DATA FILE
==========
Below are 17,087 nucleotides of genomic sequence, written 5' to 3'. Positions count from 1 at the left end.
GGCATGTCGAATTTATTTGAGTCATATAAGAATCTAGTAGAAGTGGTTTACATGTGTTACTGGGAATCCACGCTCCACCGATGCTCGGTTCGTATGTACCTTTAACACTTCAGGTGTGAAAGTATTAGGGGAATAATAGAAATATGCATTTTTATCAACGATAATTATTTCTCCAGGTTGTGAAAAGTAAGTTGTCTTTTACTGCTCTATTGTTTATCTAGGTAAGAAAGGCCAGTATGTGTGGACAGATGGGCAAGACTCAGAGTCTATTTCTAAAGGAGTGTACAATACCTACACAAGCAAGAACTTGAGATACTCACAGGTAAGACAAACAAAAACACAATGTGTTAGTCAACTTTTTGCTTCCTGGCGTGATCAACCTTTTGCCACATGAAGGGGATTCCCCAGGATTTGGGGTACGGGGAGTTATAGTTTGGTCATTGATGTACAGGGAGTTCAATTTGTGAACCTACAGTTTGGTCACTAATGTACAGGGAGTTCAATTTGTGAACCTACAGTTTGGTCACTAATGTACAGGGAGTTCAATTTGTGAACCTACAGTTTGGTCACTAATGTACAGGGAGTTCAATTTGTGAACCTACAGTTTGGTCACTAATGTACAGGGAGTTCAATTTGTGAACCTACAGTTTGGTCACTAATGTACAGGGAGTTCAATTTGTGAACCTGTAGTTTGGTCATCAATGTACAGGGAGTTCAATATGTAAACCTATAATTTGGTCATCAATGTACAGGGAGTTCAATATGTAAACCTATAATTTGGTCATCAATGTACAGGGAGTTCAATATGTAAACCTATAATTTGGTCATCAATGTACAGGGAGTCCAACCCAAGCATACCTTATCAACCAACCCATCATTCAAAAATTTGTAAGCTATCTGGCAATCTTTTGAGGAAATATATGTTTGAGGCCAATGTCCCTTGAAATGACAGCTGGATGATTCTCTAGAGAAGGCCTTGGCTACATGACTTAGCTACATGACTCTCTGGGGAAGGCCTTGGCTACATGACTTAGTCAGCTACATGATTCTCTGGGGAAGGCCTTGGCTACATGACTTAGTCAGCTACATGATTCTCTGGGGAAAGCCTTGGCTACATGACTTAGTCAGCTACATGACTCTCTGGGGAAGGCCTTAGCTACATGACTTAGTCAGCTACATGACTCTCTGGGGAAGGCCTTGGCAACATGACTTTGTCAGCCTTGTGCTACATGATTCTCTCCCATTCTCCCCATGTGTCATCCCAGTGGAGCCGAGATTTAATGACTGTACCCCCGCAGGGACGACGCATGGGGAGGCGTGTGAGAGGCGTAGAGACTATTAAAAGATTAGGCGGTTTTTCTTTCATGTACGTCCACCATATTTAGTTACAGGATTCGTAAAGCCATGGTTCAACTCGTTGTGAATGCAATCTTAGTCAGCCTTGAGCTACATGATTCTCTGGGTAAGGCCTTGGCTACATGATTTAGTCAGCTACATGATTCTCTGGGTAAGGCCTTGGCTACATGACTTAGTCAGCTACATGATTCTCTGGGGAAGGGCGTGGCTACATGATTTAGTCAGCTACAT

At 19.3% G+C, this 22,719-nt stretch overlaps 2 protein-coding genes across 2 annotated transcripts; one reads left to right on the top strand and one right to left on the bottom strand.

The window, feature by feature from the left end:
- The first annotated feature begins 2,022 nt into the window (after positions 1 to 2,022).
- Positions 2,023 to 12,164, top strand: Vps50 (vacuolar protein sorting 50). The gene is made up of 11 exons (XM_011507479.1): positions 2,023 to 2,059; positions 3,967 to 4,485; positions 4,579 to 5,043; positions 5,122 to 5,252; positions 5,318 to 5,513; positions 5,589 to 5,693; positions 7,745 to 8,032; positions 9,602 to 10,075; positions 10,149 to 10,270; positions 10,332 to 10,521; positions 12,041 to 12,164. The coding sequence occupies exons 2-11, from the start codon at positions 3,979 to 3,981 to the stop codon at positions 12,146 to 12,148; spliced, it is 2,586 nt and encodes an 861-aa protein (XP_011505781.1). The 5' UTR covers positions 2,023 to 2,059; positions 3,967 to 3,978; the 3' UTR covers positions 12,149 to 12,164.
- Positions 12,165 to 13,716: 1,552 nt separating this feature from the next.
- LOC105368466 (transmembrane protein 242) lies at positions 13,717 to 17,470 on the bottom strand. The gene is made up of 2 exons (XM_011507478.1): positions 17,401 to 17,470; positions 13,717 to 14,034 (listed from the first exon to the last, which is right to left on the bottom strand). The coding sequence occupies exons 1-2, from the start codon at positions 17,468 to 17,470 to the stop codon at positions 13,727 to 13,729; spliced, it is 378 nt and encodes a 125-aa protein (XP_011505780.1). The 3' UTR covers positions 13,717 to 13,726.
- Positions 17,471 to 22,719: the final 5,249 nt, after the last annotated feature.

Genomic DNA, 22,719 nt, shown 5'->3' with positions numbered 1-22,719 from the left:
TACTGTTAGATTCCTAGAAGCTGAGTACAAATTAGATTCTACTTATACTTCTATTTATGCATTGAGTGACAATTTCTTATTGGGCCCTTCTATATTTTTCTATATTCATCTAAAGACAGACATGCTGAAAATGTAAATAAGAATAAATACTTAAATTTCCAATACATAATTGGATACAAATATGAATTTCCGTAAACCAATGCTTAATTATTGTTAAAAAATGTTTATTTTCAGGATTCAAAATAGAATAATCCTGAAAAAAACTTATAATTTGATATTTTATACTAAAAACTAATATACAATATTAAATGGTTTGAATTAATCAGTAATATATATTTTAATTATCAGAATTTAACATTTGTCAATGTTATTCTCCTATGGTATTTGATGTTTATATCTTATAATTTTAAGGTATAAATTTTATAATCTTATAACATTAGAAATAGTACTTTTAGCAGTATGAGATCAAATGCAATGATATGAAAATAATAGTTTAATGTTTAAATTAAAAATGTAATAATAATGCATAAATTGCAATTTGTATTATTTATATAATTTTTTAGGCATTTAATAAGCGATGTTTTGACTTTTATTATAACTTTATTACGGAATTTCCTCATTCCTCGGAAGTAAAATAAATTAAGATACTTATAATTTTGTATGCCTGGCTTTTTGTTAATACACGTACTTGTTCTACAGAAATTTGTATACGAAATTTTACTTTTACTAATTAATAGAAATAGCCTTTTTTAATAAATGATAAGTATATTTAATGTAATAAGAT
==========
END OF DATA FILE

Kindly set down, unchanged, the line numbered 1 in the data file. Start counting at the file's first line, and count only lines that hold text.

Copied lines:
Below are 17,087 nucleotides of genomic sequence, written 5' to 3'. Positions count from 1 at the left end.